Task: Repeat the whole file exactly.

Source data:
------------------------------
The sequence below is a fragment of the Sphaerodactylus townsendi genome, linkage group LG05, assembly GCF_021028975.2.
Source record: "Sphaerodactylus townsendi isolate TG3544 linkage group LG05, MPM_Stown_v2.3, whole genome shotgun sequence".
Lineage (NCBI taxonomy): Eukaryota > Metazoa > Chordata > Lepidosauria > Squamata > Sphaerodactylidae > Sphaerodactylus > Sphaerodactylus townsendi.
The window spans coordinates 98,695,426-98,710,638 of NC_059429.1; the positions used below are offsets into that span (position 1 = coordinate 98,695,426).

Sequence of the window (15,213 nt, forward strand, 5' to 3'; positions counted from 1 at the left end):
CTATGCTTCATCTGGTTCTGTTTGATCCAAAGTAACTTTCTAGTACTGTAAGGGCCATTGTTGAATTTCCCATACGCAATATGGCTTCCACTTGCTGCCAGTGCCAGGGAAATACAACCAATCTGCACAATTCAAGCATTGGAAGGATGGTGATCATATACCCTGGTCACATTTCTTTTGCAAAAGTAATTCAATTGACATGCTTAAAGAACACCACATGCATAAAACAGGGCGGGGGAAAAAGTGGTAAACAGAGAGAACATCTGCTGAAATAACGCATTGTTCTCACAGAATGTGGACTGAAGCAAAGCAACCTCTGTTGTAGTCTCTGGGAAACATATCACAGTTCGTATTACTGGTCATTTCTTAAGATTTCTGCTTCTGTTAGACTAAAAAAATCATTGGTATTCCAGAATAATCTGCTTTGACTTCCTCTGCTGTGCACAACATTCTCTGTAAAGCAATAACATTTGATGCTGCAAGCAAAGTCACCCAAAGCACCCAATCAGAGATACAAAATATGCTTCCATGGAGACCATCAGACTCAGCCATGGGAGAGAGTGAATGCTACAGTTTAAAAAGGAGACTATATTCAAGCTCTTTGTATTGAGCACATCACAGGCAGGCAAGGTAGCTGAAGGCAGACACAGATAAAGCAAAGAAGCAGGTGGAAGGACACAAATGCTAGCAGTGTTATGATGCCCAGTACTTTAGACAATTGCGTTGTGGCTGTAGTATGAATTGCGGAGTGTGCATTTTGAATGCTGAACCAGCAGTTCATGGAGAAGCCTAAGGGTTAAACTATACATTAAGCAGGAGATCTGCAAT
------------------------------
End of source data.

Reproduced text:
The sequence below is a fragment of the Sphaerodactylus townsendi genome, linkage group LG05, assembly GCF_021028975.2.
Source record: "Sphaerodactylus townsendi isolate TG3544 linkage group LG05, MPM_Stown_v2.3, whole genome shotgun sequence".
Lineage (NCBI taxonomy): Eukaryota > Metazoa > Chordata > Lepidosauria > Squamata > Sphaerodactylidae > Sphaerodactylus > Sphaerodactylus townsendi.
The window spans coordinates 98,695,426-98,710,638 of NC_059429.1; the positions used below are offsets into that span (position 1 = coordinate 98,695,426).

Sequence of the window (15,213 nt, forward strand, 5' to 3'; positions counted from 1 at the left end):
CTATGCTTCATCTGGTTCTGTTTGATCCAAAGTAACTTTCTAGTACTGTAAGGGCCATTGTTGAATTTCCCATACGCAATATGGCTTCCACTTGCTGCCAGTGCCAGGGAAATACAACCAATCTGCACAATTCAAGCATTGGAAGGATGGTGATCATATACCCTGGTCACATTTCTTTTGCAAAAGTAATTCAATTGACATGCTTAAAGAACACCACATGCATAAAACAGGGCGGGGGAAAAAGTGGTAAACAGAGAGAACATCTGCTGAAATAACGCATTGTTCTCACAGAATGTGGACTGAAGCAAAGCAACCTCTGTTGTAGTCTCTGGGAAACATATCACAGTTCGTATTACTGGTCATTTCTTAAGATTTCTGCTTCTGTTAGACTAAAAAAATCATTGGTATTCCAGAATAATCTGCTTTGACTTCCTCTGCTGTGCACAACATTCTCTGTAAAGCAATAACATTTGATGCTGCAAGCAAAGTCACCCAAAGCACCCAATCAGAGATACAAAATATGCTTCCATGGAGACCATCAGACTCAGCCATGGGAGAGAGTGAATGCTACAGTTTAAAAAGGAGACTATATTCAAGCTCTTTGTATTGAGCACATCACAGGCAGGCAAGGTAGCTGAAGGCAGACACAGATAAAGCAAAGAAGCAGGTGGAAGGACACAAATGCTAGCAGTGTTATGATGCCCAGTACTTTAGACAATTGCGTTGTGGCTGTAGTATGAATTGCGGAGTGTGCATTTTGAATGCTGAACCAGCAGTTCATGGAGAAGCCTAAGGGTTAAACTATACATTAAGCAGGAGATCTGCAAT